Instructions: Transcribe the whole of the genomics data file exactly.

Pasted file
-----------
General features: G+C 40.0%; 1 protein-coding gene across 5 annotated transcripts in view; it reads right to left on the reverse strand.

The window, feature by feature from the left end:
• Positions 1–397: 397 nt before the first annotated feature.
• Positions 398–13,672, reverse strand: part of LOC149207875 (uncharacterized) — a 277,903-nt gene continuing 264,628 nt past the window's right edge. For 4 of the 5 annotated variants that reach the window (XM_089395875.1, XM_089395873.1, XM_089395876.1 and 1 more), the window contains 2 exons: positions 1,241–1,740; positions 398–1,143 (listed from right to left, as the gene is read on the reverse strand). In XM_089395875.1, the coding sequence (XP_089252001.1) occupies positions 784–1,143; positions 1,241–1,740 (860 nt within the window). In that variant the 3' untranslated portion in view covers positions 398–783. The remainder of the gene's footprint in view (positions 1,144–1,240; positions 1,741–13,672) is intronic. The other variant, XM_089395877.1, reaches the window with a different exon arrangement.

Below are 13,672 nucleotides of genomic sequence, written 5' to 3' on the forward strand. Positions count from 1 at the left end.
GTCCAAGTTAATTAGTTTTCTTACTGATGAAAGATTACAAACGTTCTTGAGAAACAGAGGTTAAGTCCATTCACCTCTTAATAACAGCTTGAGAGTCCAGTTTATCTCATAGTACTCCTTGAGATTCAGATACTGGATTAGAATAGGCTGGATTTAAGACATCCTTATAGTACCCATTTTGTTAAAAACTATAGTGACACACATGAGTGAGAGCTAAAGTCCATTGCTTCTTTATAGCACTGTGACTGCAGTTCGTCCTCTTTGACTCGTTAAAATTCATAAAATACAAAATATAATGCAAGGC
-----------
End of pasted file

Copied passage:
General features: G+C 40.0%; 1 protein-coding gene across 5 annotated transcripts in view; it reads right to left on the reverse strand.

The window, feature by feature from the left end:
• Positions 1–397: 397 nt before the first annotated feature.
• Positions 398–13,672, reverse strand: part of LOC149207875 (uncharacterized) — a 277,903-nt gene continuing 264,628 nt past the window's right edge. For 4 of the 5 annotated variants that reach the window (XM_089395875.1, XM_089395873.1, XM_089395876.1 and 1 more), the window contains 2 exons: positions 1,241–1,740; positions 398–1,143 (listed from right to left, as the gene is read on the reverse strand). In XM_089395875.1, the coding sequence (XP_089252001.1) occupies positions 784–1,143; positions 1,241–1,740 (860 nt within the window). In that variant the 3' untranslated portion in view covers positions 398–783. The remainder of the gene's footprint in view (positions 1,144–1,240; positions 1,741–13,672) is intronic. The other variant, XM_089395877.1, reaches the window with a different exon arrangement.

Below are 13,672 nucleotides of genomic sequence, written 5' to 3' on the forward strand. Positions count from 1 at the left end.
GTCCAAGTTAATTAGTTTTCTTACTGATGAAAGATTACAAACGTTCTTGAGAAACAGAGGTTAAGTCCATTCACCTCTTAATAACAGCTTGAGAGTCCAGTTTATCTCATAGTACTCCTTGAGATTCAGATACTGGATTAGAATAGGCTGGATTTAAGACATCCTTATAGTACCCATTTTGTTAAAAACTATAGTGACACACATGAGTGAGAGCTAAAGTCCATTGCTTCTTTATAGCACTGTGACTGCAGTTCGTCCTCTTTGACTCGTTAAAATTCATAAAATACAAAATATAATGCAAGGC